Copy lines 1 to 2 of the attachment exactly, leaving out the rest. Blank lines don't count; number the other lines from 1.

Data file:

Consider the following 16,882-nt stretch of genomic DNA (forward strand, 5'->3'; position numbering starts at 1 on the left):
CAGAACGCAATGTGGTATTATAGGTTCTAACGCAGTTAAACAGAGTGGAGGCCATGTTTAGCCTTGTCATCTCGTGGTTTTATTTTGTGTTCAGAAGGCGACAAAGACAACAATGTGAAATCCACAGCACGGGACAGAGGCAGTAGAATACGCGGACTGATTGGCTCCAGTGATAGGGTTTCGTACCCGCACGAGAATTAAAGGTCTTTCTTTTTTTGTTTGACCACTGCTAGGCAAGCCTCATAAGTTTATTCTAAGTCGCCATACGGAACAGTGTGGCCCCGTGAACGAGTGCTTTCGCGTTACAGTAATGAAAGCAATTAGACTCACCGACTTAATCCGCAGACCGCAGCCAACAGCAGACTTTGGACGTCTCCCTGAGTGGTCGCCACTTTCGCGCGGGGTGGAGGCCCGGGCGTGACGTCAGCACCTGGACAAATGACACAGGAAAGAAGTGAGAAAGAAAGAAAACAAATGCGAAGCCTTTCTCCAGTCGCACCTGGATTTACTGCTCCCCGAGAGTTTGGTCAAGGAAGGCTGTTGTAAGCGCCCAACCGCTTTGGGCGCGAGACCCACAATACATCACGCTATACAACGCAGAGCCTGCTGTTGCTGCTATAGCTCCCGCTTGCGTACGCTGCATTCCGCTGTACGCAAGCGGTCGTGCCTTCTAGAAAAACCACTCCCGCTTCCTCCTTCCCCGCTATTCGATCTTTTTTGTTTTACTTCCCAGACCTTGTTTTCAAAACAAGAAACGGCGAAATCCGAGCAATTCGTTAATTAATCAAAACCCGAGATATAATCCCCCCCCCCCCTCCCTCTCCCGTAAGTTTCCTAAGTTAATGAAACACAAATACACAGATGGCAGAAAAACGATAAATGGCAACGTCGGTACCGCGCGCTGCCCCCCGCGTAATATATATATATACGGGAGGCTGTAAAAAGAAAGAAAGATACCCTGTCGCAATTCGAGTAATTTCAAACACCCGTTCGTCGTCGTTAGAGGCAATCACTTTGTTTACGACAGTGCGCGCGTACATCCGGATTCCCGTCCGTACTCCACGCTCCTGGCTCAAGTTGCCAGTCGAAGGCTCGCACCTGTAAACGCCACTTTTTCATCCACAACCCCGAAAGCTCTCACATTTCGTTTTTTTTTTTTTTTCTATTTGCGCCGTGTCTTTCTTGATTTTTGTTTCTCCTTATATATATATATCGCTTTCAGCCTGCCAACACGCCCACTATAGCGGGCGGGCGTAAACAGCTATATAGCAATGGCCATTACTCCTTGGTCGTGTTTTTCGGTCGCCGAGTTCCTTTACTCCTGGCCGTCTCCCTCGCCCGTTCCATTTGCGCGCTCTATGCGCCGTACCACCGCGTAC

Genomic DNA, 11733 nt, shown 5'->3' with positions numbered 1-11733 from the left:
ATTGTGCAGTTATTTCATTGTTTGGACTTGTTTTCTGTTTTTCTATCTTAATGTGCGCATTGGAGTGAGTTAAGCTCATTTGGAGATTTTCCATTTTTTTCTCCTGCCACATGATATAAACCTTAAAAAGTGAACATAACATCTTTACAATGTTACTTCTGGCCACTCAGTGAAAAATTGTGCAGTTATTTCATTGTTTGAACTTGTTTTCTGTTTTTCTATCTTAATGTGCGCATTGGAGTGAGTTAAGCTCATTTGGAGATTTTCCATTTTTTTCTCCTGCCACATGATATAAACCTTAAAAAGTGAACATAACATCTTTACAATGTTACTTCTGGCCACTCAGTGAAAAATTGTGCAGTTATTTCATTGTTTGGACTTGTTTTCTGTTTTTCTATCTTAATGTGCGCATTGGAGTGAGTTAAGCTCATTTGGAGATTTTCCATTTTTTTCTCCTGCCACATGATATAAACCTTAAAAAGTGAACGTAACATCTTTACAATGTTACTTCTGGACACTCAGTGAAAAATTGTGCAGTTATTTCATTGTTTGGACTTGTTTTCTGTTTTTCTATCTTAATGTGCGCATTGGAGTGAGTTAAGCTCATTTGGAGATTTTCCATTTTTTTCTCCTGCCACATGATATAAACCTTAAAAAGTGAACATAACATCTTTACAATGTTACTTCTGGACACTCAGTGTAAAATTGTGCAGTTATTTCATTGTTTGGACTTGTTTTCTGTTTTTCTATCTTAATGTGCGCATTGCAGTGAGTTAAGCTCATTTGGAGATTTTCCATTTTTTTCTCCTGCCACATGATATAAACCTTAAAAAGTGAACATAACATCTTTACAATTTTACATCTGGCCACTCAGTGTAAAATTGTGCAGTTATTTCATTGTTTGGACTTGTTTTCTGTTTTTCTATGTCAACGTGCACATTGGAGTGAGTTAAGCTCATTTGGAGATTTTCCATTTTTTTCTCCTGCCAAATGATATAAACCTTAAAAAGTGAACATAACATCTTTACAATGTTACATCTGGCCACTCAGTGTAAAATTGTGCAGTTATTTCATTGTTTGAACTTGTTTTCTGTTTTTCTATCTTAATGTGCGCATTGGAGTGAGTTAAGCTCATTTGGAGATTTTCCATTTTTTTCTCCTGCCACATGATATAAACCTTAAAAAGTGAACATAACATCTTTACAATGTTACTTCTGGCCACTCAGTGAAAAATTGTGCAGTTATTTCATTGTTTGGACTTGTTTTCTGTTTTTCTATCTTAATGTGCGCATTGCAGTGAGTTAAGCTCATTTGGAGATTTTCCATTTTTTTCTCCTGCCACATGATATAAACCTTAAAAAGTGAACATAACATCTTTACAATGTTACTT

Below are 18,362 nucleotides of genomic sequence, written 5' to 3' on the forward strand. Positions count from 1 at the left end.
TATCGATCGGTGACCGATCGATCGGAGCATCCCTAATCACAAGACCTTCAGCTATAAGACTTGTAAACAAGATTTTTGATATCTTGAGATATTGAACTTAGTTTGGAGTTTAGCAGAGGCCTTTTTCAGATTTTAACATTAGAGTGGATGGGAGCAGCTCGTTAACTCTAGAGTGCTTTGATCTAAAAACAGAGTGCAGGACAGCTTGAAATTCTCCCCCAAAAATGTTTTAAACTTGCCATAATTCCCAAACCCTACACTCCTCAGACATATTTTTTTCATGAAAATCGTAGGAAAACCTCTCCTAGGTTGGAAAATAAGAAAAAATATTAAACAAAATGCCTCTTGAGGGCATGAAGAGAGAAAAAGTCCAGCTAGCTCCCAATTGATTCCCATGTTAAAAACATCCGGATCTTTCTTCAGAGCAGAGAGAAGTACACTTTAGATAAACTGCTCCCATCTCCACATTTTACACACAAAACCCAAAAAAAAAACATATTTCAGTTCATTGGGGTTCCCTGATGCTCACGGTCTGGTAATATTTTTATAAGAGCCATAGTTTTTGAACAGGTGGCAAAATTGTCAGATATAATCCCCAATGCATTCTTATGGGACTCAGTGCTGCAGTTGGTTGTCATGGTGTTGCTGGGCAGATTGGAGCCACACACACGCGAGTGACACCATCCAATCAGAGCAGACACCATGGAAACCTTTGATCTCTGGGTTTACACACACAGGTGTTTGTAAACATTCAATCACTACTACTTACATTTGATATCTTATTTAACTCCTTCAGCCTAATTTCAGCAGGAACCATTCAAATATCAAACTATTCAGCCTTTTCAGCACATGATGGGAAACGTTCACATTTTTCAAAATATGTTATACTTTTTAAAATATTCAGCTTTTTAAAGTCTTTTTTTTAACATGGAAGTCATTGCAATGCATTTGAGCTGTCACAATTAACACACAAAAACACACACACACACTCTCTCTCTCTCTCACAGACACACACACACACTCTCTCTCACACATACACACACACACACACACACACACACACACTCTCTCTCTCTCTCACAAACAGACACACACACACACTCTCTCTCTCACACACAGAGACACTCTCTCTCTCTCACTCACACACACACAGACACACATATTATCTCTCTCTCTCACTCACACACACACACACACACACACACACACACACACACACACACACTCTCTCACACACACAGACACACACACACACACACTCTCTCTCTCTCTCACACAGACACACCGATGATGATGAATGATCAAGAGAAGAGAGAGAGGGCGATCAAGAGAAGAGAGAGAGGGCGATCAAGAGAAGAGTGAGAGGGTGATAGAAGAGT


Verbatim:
Consider the following 16,882-nt stretch of genomic DNA (forward strand, 5'->3'; position numbering starts at 1 on the left):
CAGAACGCAATGTGGTATTATAGGTTCTAACGCAGTTAAACAGAGTGGAGGCCATGTTTAGCCTTGTCATCTCGTGGTTTTATTTTGTGTTCAGAAGGCGACAAAGACAACAATGTGAAATCCACAGCACGGGACAGAGGCAGTAGAATACGCGGACTGATTGGCTCCAGTGATAGGGTTTCGTACCCGCACGAGAATTAAAGGTCTTTCTTTTTTTGTTTGACCACTGCTAGGCAAGCCTCATAAGTTTATTCTAAGTCGCCATACGGAACAGTGTGGCCCCGTGAACGAGTGCTTTCGCGTTACAGTAATGAAAGCAATTAGACTCACCGACTTAATCCGCAGACCGCAGCCAACAGCAGACTTTGGACGTCTCCCTGAGTGGTCGCCACTTTCGCGCGGGGTGGAGGCCCGGGCGTGACGTCAGCACCTGGACAAATGACACAGGAAAGAAGTGAGAAAGAAAGAAAACAAATGCGAAGCCTTTCTCCAGTCGCACCTGGATTTACTGCTCCCCGAGAGTTTGGTCAAGGAAGGCTGTTGTAAGCGCCCAACCGCTTTGGGCGCGAGACCCACAATACATCACGCTATACAACGCAGAGCCTGCTGTTGCTGCTATAGCTCCCGCTTGCGTACGCTGCATTCCGCTGTACGCAAGCGGTCGTGCCTTCTAGAAAAACCACTCCCGCTTCCTCCTTCCCCGCTATTCGATCTTTTTTGTTTTACTTCCCAGACCTTGTTTTCAAAACAAGAAACGGCGAAATCCGAGCAATTCGTTAATTAATCAAAACCCGAGATATAATCCCCCCCCCCCCTCCCTCTCCCGTAAGTTTCCTAAGTTAATGAAACACAAATACACAGATGGCAGAAAAACGATAAATGGCAACGTCGGTACCGCGCGCTGCCCCCCGCGTAATATATATATATACGGGAGGCTGTAAAAAGAAAGAAAGATACCCTGTCGCAATTCGAGTAATTTCAAACACCCGTTCGTCGTCGTTAGAGGCAATCACTTTGTTTACGACAGTGCGCGCGTACATCCGGATTCCCGTCCGTACTCCACGCTCCTGGCTCAAGTTGCCAGTCGAAGGCTCGCACCTGTAAACGCCACTTTTTCATCCACAACCCCGAAAGCTCTCACATTTCGTTTTTTTTTTTTTTTCTATTTGCGCCGTGTCTTTCTTGATTTTTGTTTCTCCTTATATATATATATCGCTTTCAGCCTGCCAACACGCCCACTATAGCGGGCGGGCGTAAACAGCTATATAGCAATGGCCATTACTCCTTGGTCGTGTTTTTCGGTCGCCGAGTTCCTTTACTCCTGGCCGTCTCCCTCGCCCGTTCCATTTGCGCGCTCTATGCGCCGTACCACCGCGTAC